Clicky

Sex Tech

The Science of Sex in Space: Overcoming Erotic Obstacles in Zero Gravity

Combatting weak blood flow, low testosterone, and cosmic radiation.

Sex in space could soon become a hot topic, with adult entertainment website PornHub planning to film anastronautical sex scene in 2016.

Despite this move to put adult performers in zero gravity, space agencies claim their astronauts do not have sex in outer space. Reports once circulated that NASA conducted secret research into the challenges of sex in space, but these rumours were disproved years ago.

Nevertheless, sex in space could become more than a marketing gimmick. It could be crucial during interplanetary exploration and for long-term human survival.

There are some erotic obstacles for interstellar lovers, as I’ll discuss below, and you can also learn about them in this video by sex educator Laci Green from January 2013.

But how can we overcome these challenges to make sex away from Earth possible? Let’s dig deeper into the science and explore the measures that may be necessary to have out-of-this-world sex!

Weak blood flow

Gravity helps blood circulate through the body, meaning it’s challenging for blood to build up anywhere below the waist in zero gravity.

Men would struggle to develop and maintain erections. For women, the experience could be painful because their vaginal walls would not expand as usual.

Space travellers currently control weak blood pressure with medications like midodrine to combat side effects such as dizziness, nausea, and fainting. Similar drugs could also be used to aid sexual performance.

Low testosterone

A 1998 study concluded that astronauts suffered from lower testosterone levels in space than on Earth. This could be an issue if sex were necessary for reproduction and human survival off our planet.

However, a 2012 study disputed the theory of lower testosterone, arguing that testosterone only decreased around takeoff and landing due to the sudden shift in gravity and returned to normal levels during long-term space travel.

Even if the problem is serious, remedies might exist. For example, scientists have used testosterone supplements to prevent bone degeneration in rats, with plans to use it on human astronauts.

Supplements remain the obvious method of fixing low testosterone, and, in fact, astronauts already use hormone supplements to fight off insomnia and muscle degeneration.

Uncontrolled body fluids

Space travel requires a highly controlled environment, so free-floating semen, blood, sweat, or vaginal fluids could threaten a whole mission.

Safe sex tools such as condoms might not work to quarantine body fluids when there’s no gravity.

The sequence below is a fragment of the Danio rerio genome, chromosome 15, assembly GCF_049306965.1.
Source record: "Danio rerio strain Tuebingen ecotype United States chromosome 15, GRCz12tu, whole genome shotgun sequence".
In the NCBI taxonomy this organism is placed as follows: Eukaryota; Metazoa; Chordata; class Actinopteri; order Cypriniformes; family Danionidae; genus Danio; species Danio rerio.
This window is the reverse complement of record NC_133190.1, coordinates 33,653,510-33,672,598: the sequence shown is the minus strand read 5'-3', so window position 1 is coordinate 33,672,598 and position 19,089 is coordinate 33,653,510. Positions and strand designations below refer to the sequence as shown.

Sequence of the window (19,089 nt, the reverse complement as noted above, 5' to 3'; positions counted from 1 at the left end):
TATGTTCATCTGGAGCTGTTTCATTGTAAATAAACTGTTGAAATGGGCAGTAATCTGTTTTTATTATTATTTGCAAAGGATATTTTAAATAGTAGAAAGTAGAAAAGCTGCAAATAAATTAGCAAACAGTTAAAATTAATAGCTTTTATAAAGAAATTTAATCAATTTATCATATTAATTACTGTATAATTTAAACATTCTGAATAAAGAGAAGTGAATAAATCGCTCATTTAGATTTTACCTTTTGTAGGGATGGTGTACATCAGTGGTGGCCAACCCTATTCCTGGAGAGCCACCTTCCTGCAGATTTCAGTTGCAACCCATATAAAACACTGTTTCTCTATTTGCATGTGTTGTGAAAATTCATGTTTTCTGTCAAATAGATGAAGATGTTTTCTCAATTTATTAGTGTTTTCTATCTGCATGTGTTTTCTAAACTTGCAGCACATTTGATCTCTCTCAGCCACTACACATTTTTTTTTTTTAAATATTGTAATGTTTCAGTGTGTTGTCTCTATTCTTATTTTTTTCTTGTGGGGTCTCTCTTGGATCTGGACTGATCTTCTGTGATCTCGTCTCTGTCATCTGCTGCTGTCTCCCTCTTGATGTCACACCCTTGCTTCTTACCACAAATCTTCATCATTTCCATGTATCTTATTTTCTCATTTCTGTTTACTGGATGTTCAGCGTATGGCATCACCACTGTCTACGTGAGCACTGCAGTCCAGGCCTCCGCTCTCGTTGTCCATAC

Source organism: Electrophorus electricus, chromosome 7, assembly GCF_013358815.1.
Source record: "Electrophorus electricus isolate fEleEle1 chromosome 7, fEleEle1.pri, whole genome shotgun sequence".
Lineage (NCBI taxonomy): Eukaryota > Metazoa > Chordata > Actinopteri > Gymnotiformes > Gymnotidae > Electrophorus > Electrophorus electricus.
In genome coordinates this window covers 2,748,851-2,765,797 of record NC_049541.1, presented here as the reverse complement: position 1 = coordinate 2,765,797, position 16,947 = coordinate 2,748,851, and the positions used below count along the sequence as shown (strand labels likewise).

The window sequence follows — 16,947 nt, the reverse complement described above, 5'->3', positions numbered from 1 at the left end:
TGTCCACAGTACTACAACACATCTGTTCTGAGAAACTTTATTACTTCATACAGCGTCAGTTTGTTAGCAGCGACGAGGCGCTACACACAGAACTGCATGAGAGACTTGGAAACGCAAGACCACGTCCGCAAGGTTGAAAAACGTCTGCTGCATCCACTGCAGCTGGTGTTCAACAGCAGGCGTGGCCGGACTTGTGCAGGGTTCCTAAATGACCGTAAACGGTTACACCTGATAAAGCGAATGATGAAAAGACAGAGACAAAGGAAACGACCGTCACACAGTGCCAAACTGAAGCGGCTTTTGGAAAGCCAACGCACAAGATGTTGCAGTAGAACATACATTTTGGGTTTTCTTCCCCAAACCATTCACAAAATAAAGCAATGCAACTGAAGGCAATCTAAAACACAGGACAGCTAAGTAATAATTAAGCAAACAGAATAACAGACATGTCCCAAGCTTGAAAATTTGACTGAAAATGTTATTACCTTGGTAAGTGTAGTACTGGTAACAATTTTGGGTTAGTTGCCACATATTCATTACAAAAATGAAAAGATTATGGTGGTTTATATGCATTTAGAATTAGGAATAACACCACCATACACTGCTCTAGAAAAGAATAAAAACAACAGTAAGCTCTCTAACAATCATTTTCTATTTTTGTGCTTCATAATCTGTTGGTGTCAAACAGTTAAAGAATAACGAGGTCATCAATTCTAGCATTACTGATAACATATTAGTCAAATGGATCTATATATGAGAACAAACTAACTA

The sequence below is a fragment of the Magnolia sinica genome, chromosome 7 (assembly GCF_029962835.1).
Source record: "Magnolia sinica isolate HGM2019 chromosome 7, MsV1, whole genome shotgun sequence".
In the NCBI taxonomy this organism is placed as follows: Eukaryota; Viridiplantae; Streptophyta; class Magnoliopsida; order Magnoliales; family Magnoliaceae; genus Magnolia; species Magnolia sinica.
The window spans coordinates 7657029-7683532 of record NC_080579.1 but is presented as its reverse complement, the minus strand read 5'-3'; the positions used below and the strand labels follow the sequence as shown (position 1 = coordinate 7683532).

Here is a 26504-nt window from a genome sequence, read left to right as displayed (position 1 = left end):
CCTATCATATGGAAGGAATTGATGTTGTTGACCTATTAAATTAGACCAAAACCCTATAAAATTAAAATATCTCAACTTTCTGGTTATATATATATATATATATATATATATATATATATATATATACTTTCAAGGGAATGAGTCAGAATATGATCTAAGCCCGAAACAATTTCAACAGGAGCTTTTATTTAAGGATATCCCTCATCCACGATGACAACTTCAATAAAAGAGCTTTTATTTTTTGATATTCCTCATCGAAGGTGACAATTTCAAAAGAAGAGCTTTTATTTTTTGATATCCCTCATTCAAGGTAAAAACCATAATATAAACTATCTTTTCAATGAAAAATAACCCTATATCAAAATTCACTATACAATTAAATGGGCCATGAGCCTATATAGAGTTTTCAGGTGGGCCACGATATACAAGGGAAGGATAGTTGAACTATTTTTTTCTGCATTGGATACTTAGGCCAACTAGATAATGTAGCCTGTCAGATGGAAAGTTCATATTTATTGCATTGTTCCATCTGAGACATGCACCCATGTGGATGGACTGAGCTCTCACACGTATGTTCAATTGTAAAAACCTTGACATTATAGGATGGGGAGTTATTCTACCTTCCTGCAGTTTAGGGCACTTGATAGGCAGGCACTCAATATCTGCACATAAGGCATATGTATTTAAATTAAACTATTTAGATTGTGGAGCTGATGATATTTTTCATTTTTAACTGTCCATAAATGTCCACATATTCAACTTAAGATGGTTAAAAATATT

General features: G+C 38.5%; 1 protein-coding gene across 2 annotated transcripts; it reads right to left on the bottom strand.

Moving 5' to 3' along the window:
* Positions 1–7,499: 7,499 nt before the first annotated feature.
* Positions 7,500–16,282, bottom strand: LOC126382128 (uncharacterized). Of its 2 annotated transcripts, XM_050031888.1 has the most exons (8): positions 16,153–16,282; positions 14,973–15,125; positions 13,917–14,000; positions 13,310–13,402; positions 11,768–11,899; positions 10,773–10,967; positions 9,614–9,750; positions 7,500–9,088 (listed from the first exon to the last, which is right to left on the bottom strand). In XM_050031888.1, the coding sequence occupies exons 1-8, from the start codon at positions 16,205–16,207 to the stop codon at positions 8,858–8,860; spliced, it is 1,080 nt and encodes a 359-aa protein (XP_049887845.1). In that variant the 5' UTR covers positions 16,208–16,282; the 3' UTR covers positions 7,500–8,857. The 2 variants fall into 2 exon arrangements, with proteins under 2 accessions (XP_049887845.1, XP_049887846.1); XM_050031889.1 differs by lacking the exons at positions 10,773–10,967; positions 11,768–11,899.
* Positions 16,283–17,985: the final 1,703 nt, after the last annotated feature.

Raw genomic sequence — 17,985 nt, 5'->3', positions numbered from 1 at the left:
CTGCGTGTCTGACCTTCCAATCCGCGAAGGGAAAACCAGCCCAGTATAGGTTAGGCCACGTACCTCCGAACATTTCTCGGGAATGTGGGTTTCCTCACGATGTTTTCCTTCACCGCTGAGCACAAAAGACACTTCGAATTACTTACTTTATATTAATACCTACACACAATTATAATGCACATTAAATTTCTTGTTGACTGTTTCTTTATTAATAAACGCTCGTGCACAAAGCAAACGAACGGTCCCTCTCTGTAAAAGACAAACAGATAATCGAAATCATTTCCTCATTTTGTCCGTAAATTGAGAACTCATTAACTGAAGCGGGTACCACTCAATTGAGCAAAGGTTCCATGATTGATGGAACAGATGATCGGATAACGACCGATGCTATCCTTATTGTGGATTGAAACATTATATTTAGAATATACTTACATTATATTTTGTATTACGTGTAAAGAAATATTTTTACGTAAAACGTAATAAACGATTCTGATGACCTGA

The risk of loose material explains why American astronauts didn’t want to use pencils in space. According to a popular myth, NASA spent millions researching “space pens” rather than a few dollars buying pencils.

In fact, pencils were too dangerous because the graphite tips might have flaked and broken off, putting lives at risk.

Couple in zero gravity.

Standard sex positions require standard gravity

The basic physics behind many sex positions wouldn’t work in zero gravity, although writer and inventor Vanna Bonta developed a way to help.

She invented the 2suit to facilitate sex in space. The suit opens at the front to allow access to genitals. The open end of the flap can be connected to another suit with Velcro to hold lovers intimately close.

Low fertilization rates

Reproduction away from Earth could be the crucial step that allows humans to colonize other planets and moons.

Unfortunately, research shows low gravity accelerates the aging of cells, particularly those in female reproductive systems.

In one study, rats that had sex in zero gravity produced far fewer children than usual.

Just last week, scientists with the International Space Station (ISS) announced plans to explore artificial insemination methods that might solve these problems.

Radiation can cause infertility

Radiation poses another threat to fertilization, with testes more sensitive to cosmic radiation than any other body part.

The second-most sensitive body part is the eye, and many astronauts require glasses after spending time in space due to radiation damage.

To test the effects of radiation, ISS plans to keep freeze-dried sperm in space for several months.

If the sperm cells survive, researchers want to attempt pregnancies with them to check whether they still function properly.

Psychosocial issues compound physical challenges

The practical issues about sex in space assume participants are emotionally up for it.

The Biosphere 2 experiment from the early 1990s revealed that months stuck in a spaceship could lead to depression, mood swings, anger issues, and strained relationships.

Feelings of isolation could make space travellers less likely to be “in the mood.” The clinical, controlled measures necessary to make sex physically possible wouldn’t help either.

The Inspiration Mars Foundation wants a single married couple for its one-way mission, primarily for emotional support, but also to reduce romantic complications.

Sex and relationships can be difficult enough on Earth, let alone in the isolated and hostile environment of space.

Image sources: Steve Boxall

Links in this article or on this site may lead to affiliates from which we may earn revenue.

You May Also Like